Take an English degree. I would adore to wallow in literature for three years and think – if I had taken English rather than Music – I might have started writing sooner.
Achieve enough in life to earn an invitation onto Desert Island Discs because then I can choose eight favourite tracks rather than just five.
Thanks so much for joining us today Rosie, and glad to focus your mind on narrowing those music choices down for that Desert Island Discs appearance! I’m definitely a comfy shoe person too and bags are purely functional for me. As I also have a passing acquaintance with housework I think we’d get on famously – though might have to fight you for Bryan Ferry! I agree there are advantages and disadvantages to being female, but the trick is too make them work for you where you can. Here’s hoping you get to achieve some of those bucket list items too!
(Click on image for non-affiliated buying link)
Maddy fled the idyllic market town of Havenbury Magna three years ago, the scene of a traumatic incident she revisits most clearly in her dreams. Even so, when she is called back to help at the Havenbury Arms after her godfather Patrick suffers a heart attack, she is unprepared for the tangle of emotions her return provokes.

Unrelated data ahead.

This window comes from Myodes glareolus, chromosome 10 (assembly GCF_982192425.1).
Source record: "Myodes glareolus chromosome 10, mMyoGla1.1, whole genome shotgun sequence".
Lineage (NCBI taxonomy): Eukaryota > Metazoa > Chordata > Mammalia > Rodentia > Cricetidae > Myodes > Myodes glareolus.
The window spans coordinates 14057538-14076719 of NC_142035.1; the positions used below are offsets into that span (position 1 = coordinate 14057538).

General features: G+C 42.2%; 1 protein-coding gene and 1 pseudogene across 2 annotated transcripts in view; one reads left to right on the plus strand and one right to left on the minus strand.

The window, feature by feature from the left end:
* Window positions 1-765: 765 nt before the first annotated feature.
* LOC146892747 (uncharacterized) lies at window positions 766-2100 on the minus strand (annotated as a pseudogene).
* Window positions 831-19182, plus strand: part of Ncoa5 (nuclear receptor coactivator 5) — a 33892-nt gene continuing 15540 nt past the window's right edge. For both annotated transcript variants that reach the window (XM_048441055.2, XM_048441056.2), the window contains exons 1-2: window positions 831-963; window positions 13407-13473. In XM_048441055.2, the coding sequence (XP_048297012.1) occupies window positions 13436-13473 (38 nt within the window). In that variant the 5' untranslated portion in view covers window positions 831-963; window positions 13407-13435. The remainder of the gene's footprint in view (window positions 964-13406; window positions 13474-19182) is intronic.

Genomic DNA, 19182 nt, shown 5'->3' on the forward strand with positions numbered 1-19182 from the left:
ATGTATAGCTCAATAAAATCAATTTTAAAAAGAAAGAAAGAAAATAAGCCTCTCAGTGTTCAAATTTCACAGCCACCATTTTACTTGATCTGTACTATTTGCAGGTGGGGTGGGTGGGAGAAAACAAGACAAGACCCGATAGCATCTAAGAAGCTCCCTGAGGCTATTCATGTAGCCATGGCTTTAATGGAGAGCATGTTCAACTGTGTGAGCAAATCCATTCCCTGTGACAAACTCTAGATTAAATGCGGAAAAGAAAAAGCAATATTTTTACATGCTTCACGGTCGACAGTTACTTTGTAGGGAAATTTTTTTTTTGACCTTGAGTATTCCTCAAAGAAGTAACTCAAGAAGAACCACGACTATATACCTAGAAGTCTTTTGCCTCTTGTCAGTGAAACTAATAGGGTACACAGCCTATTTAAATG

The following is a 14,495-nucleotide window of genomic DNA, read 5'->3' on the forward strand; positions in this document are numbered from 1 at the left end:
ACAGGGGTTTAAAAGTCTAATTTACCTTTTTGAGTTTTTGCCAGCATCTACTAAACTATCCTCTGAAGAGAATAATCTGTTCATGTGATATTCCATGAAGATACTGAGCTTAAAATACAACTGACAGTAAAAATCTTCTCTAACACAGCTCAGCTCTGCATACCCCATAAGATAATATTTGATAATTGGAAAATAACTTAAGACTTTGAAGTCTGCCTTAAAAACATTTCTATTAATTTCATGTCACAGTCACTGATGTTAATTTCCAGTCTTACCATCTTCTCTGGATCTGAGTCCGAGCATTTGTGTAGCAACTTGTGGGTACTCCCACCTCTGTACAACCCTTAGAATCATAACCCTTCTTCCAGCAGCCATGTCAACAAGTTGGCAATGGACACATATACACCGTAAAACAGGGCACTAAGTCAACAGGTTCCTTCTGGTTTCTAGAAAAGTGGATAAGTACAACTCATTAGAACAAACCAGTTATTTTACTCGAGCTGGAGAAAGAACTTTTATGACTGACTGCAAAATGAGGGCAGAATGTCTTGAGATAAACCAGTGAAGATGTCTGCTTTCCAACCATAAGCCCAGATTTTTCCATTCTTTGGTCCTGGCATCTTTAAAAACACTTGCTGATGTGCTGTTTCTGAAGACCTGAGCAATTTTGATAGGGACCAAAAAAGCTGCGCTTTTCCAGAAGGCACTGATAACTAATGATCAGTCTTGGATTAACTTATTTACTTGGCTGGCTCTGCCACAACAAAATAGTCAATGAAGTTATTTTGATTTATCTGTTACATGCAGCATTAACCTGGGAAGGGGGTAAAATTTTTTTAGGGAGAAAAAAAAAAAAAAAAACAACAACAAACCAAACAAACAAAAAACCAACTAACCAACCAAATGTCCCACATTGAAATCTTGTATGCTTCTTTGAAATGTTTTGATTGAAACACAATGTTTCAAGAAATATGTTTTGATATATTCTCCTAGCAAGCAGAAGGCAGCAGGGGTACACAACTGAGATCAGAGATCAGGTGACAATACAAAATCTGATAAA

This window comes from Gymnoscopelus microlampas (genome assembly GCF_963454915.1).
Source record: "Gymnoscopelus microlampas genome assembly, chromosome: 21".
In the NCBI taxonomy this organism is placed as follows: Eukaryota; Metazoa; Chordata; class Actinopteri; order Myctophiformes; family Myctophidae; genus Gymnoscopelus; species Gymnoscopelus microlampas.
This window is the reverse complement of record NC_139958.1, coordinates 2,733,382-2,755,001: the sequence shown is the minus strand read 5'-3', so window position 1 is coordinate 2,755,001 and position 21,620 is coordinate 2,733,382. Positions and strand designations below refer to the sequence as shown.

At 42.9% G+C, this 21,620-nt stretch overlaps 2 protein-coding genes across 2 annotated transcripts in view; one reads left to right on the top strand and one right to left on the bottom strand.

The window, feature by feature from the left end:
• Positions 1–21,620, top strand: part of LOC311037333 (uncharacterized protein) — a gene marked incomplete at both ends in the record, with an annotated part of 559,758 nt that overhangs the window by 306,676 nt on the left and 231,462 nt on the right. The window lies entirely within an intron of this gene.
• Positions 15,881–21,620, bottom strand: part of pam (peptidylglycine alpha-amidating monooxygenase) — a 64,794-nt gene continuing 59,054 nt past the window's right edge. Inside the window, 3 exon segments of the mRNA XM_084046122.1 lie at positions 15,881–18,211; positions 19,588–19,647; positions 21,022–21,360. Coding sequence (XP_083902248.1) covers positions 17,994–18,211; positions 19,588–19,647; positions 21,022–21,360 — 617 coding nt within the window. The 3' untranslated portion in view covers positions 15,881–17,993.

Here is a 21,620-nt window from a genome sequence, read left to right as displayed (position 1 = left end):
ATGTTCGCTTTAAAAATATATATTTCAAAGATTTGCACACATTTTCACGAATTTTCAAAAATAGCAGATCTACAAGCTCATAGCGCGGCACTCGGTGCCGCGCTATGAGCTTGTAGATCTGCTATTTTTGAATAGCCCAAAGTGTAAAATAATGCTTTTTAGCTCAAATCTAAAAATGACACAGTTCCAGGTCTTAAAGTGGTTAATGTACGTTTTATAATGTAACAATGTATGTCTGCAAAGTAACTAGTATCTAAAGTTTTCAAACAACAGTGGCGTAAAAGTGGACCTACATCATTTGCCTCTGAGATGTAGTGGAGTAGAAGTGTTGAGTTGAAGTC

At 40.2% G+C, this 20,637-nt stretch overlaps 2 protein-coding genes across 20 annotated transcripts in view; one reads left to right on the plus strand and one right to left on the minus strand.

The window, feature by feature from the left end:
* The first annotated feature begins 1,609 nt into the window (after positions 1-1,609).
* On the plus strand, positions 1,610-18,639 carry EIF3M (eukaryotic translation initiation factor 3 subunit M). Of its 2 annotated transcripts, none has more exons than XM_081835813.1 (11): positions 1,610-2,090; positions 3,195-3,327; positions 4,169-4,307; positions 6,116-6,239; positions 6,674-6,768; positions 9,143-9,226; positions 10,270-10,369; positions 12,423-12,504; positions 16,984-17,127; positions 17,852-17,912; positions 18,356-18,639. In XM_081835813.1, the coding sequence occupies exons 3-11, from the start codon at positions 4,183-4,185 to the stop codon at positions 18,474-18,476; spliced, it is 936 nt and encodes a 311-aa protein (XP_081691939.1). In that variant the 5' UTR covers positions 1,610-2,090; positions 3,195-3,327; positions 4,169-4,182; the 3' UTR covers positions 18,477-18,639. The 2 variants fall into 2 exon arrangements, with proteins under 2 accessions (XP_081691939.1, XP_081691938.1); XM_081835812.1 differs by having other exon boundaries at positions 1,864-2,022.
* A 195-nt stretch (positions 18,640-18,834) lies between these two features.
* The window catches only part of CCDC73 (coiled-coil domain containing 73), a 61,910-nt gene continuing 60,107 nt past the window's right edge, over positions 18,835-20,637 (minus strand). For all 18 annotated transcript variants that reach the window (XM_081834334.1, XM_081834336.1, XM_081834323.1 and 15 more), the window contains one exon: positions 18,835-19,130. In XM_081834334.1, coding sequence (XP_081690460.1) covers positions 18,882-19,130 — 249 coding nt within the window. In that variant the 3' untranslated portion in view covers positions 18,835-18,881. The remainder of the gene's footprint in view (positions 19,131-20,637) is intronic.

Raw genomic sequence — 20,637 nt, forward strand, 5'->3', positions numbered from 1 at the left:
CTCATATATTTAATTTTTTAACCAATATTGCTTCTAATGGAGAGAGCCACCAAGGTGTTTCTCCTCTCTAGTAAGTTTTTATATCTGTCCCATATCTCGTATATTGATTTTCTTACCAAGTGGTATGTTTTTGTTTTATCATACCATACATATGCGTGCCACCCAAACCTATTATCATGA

Psychologist and ex-army officer Ben is sure he can help Maddy to resolve her fears, until he finds himself falling for her, and struggling with a recently uncovered family secret of which Maddy is blissfully unaware. Then Maddy’s mother, Helen, arrives and Patrick himself must confront a few uncomfortable truths about his history and the pub’s future.
It started with ‘happily ever after’, yet just three years after Bella’s fairy-tale wedding to irrepressible Charlie Wellbeloved, her best friend, Maddy, is expecting a baby, while Bella’s own weight gain is purely from comfort eating. Only her little Labrador, Dolly, can boost her spirits as she gloomily surveys her failing marriage and fledgling interior design business.